Life is Good was close to filing for bankruptcy protection last year, according to its CEO, but the retailer was able to revamp its business strategy in a matter of weeks to achieve the best year ever during the Covid pandemic.
“When [Covid] hit, 50% of our business was wholesale … and that business died in a rush, “said Bert Jacobs, Co-Founder and CEO of Life is Good, Tuesday during the CNBC Small Business Playbook event.
“We were in a situation where we were facing bankruptcy and had to cut at least half of our staff. Then we said … let’s play really hard on the insult. Let’s make this stuff to order and see what happens.”
Rather than ordering in large shirts, sweaters, hats, and other accessories already printed with logos, slogans, and other designs, Life is Good started ordering batches of blank items last year, the CEO explained. To monitor consumer sentiment, the company began printing inventory on demand, which included sentences about staying at home and quarantine, wearing masks, and other trends related to pandemics.
“We started talking to everything that was culturally relevant, which was a lot of difficult things at the time, but we tried to keep it easy,” Jacobs said.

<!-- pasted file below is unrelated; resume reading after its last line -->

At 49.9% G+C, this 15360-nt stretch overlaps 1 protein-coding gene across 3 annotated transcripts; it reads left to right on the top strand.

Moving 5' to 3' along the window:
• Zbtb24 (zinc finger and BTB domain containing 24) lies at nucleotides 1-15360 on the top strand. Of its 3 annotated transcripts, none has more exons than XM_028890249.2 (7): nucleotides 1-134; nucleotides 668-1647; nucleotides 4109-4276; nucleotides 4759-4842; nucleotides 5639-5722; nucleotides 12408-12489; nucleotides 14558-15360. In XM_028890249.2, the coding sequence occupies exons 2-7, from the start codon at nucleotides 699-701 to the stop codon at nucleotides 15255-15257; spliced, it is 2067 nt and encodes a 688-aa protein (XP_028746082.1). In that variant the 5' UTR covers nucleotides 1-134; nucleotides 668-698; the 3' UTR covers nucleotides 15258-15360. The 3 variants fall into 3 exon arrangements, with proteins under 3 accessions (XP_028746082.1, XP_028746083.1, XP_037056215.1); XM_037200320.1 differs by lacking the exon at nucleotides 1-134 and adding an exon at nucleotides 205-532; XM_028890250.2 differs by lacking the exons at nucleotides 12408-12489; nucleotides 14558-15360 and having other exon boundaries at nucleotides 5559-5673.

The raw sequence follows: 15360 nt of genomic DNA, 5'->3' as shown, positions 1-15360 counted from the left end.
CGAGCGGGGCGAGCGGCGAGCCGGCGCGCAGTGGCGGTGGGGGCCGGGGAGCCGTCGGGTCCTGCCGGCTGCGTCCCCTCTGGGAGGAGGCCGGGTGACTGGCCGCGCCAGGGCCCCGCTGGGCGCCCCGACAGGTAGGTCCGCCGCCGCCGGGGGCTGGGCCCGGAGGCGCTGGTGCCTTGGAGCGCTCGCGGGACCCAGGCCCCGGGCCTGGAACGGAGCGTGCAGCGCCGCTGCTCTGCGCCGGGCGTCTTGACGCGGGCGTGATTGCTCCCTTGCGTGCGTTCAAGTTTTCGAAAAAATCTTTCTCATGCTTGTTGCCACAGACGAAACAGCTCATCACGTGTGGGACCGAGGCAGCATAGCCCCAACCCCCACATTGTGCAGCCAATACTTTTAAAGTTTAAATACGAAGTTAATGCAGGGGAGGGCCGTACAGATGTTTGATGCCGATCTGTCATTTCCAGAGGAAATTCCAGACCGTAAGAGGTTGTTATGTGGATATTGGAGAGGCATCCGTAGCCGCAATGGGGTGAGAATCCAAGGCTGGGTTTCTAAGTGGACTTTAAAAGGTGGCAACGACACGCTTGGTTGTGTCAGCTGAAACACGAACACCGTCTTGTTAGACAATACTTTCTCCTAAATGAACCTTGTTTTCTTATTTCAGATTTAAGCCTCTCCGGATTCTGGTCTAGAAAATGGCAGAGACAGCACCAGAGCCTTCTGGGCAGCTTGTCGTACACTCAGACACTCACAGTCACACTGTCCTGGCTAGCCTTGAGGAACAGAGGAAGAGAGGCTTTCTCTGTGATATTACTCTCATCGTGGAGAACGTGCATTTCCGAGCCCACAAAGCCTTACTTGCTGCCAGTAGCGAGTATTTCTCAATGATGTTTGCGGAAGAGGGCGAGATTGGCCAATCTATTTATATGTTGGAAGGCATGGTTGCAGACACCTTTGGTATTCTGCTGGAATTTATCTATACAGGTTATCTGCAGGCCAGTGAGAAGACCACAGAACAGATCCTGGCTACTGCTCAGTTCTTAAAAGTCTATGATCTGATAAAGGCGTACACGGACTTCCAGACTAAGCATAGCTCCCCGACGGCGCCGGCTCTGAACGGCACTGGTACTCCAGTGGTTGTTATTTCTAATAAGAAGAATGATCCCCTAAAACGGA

Bert Jacobs, Co-Founder and Chief Optimist of Life is good
Paul Morigi | CNBC
The strategy clearly helped. This not only contributed to increasing customer morale, it was also a financial success story.
“2020 was the best result in 27 years and the strongest result,” said Jacobs. (The privately held company has not established exact sales numbers.)
“2020 showed us how to run our business,” he said, adding that sales are still “growing like crazy” in 2021 as Life is Good adheres to the business principles it has adopted over the past few months Has.
“We work for the consumer, and everyone has to,” said Jacobs. “The [retailers] The survivors will be the ones who will listen carefully and collect the data. … the consumer gives you the answers. “
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A number of retailers have not been as lucky as Life is Good over the past year as they collapsed under the pressure of the health crisis. Dozens filed for bankruptcy and thousands of store closures have been announced by retailers, many in the apparel category.
However, there is a renewed sense of optimism that demand will gradually recover as consumers leave their homes and prepare to reconnect. Americans will be returning to work in droves in the coming months, and families are looking to book the long-awaited summer vacation.
“This is really a community of rational optimists,” said Jacobs. “I say rational optimists because we recognize that there are challenges in the world … that it is difficult … but we decide when to wake up in the morning to focus on what’s right, what, with our lives is right with the world, more than what’s wrong with the world. “